Id. at 242, 96 S.Ct. at 2547 (emphasis added).


In Montanye, supra, one of the plaintiff's allegations had been that his transfer violated his first amendment rights because it was done for the purpose of restricting his access to the courts. Id. at 238; 244 (dissent) 96 S.Ct. 2543. (dissent)


On remand the court of appeals acknowledged the Supreme Court's holding that the Due Process Clause in and of itself did not require an institutional hearing in connection with a prisoner's transfer. Haymes v. Montanye, 547 F.2d 188 (2d Cir. 1976), Cert. denied, 431 U.S. 967, 96 S.Ct. 2543, 49 L.Ed.2d 466 (1977). The court of appeals then went on to address the issue which it had Not addressed previously, and to which the dissenters in the Supreme Court had alluded. That issue was whether or not Haymes' transfer violated his first amendment rights. Id. at 190. The court of appeals concluded that the district court's use of summary judgment on this issue was inappropriate, and remanded for a trial on the prisoner's claim that his transfer was in reprisal for exercising his first amendment rights. Id. See also Laaman v. Perrin, 435 F.Supp. 319, 326-28 (D.N.H.1977).


We conclude that there was a genuine issue as to whether Garland's transfer violated the Constitution, inasmuch as it has been alleged that the Reason for the transfer was his exercise of constitutional rights. The defendants (prison officials) are not entitled to summary judgment, having offered nothing in refutation of the plaintiff's complaint.


Accordingly, the case is affirmed in part, reversed in part, and remanded for proceedings consistent with this opinion.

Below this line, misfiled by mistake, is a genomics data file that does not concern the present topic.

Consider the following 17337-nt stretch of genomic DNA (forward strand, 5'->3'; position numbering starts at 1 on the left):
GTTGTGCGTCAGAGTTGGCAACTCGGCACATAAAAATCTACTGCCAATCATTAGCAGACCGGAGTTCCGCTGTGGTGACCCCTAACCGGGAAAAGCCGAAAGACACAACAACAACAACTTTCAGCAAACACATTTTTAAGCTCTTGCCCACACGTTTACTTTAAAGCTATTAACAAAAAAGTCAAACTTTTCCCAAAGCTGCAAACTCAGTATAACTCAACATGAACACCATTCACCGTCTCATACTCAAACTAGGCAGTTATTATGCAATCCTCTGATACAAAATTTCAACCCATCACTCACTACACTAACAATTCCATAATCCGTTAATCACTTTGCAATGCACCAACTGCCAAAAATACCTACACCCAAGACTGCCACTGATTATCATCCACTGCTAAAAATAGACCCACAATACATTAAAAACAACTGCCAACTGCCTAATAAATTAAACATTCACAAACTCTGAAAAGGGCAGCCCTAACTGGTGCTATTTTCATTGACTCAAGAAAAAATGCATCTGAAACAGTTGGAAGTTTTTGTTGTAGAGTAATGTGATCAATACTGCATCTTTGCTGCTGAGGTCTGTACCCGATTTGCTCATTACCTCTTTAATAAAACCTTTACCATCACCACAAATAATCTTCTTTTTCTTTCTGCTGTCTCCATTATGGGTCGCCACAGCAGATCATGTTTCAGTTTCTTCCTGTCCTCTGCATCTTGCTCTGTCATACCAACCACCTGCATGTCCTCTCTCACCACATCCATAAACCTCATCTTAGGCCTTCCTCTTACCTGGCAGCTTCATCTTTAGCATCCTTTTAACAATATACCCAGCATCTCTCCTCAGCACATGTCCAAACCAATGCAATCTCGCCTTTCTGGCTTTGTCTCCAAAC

The Honorable BRUCE M. VAN SICKLE, United States District Judge for the District of North Dakota, sitting by designation


In Wolff v. McDonnell, 418 U.S. 539, 557, 94 S.Ct. 2963, 41 L.Ed.2d 935 (1974), the Supreme Court found that the State of Nebraska had created by statute the right of a prisoner to accumulate "good-time" and thereby to shorten his prison sentence, and that the deprivation of this state-created liberty interest for major misconduct was entitled to due process protections


Because plaintiffs were defending against a summary judgment motion, we view the allegations most favorably to them. Moreover, the state introduced nothing in refutation of plaintiffs' pleadings


The only Supreme Court authority cited to us is Procunier v. Martinez, 416 U.S. 396, 94 S.Ct. 1800, 40 L.Ed.2d 224 (1974), which examined the issue of the first amendment and prisoner mail. There the Court cited as a model a Federal Bureau of Prisons policy statement. That policy statement, although itself not in issue, provided in pertinent part:

(1) Any material which might violate postal regulations, I. e., threats, blackmail, contraband or which indicate plots of escape.

(2) Discussions of criminal activities.

(3) No inmate may be permitted to direct his business while he is in confinement. This does not go to the point of prohibiting correspondence necessary to enable the inmate to protect the property and funds that were legitimately his at the time he was committed to the institution. Thus, an inmate could correspond about refinancing a mortgage on his home or sign insurance papers, but He could not operate a mortgage or insurance business while in the institution.

Id. at 414 n. 14, 94 S.Ct. at 1812 n. 14 (emphasis added).